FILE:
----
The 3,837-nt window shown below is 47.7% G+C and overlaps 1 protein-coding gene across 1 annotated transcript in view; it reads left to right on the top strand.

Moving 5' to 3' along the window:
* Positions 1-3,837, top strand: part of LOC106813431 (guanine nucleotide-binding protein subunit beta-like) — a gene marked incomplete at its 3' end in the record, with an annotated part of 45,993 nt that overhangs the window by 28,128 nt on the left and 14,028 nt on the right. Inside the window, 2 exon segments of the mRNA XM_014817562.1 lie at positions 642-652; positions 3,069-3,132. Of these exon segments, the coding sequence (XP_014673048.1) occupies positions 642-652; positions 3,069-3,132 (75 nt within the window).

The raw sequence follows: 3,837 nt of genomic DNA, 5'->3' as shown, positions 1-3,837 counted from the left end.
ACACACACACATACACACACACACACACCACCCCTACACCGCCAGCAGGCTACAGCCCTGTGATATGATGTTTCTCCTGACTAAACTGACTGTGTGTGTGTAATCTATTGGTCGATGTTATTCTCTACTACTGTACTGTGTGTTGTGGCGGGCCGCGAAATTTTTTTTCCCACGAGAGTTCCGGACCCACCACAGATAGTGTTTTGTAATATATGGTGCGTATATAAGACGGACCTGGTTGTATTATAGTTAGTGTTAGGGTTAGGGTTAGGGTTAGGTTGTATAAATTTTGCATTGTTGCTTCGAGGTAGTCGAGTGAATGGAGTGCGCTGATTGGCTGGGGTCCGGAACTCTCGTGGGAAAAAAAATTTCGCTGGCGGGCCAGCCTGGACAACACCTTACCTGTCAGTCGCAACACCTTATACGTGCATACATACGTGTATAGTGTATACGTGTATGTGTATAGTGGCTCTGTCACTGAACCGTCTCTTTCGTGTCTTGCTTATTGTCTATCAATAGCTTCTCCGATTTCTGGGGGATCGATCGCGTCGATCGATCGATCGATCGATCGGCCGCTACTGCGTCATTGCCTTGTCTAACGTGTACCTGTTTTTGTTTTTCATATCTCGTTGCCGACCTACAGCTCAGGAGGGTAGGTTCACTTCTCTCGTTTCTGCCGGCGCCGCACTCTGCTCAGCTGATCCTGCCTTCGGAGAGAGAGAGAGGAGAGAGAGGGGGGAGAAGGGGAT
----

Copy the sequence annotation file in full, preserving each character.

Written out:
The 3,837-nt window shown below is 47.7% G+C and overlaps 1 protein-coding gene across 1 annotated transcript in view; it reads left to right on the top strand.

Moving 5' to 3' along the window:
* Positions 1-3,837, top strand: part of LOC106813431 (guanine nucleotide-binding protein subunit beta-like) — a gene marked incomplete at its 3' end in the record, with an annotated part of 45,993 nt that overhangs the window by 28,128 nt on the left and 14,028 nt on the right. Inside the window, 2 exon segments of the mRNA XM_014817562.1 lie at positions 642-652; positions 3,069-3,132. Of these exon segments, the coding sequence (XP_014673048.1) occupies positions 642-652; positions 3,069-3,132 (75 nt within the window).

The raw sequence follows: 3,837 nt of genomic DNA, 5'->3' as shown, positions 1-3,837 counted from the left end.
ACACACACACATACACACACACACACACCACCCCTACACCGCCAGCAGGCTACAGCCCTGTGATATGATGTTTCTCCTGACTAAACTGACTGTGTGTGTGTAATCTATTGGTCGATGTTATTCTCTACTACTGTACTGTGTGTTGTGGCGGGCCGCGAAATTTTTTTTCCCACGAGAGTTCCGGACCCACCACAGATAGTGTTTTGTAATATATGGTGCGTATATAAGACGGACCTGGTTGTATTATAGTTAGTGTTAGGGTTAGGGTTAGGGTTAGGTTGTATAAATTTTGCATTGTTGCTTCGAGGTAGTCGAGTGAATGGAGTGCGCTGATTGGCTGGGGTCCGGAACTCTCGTGGGAAAAAAAATTTCGCTGGCGGGCCAGCCTGGACAACACCTTACCTGTCAGTCGCAACACCTTATACGTGCATACATACGTGTATAGTGTATACGTGTATGTGTATAGTGGCTCTGTCACTGAACCGTCTCTTTCGTGTCTTGCTTATTGTCTATCAATAGCTTCTCCGATTTCTGGGGGATCGATCGCGTCGATCGATCGATCGATCGATCGGCCGCTACTGCGTCATTGCCTTGTCTAACGTGTACCTGTTTTTGTTTTTCATATCTCGTTGCCGACCTACAGCTCAGGAGGGTAGGTTCACTTCTCTCGTTTCTGCCGGCGCCGCACTCTGCTCAGCTGATCCTGCCTTCGGAGAGAGAGAGAGGAGAGAGAGGGGGGAGAAGGGGAT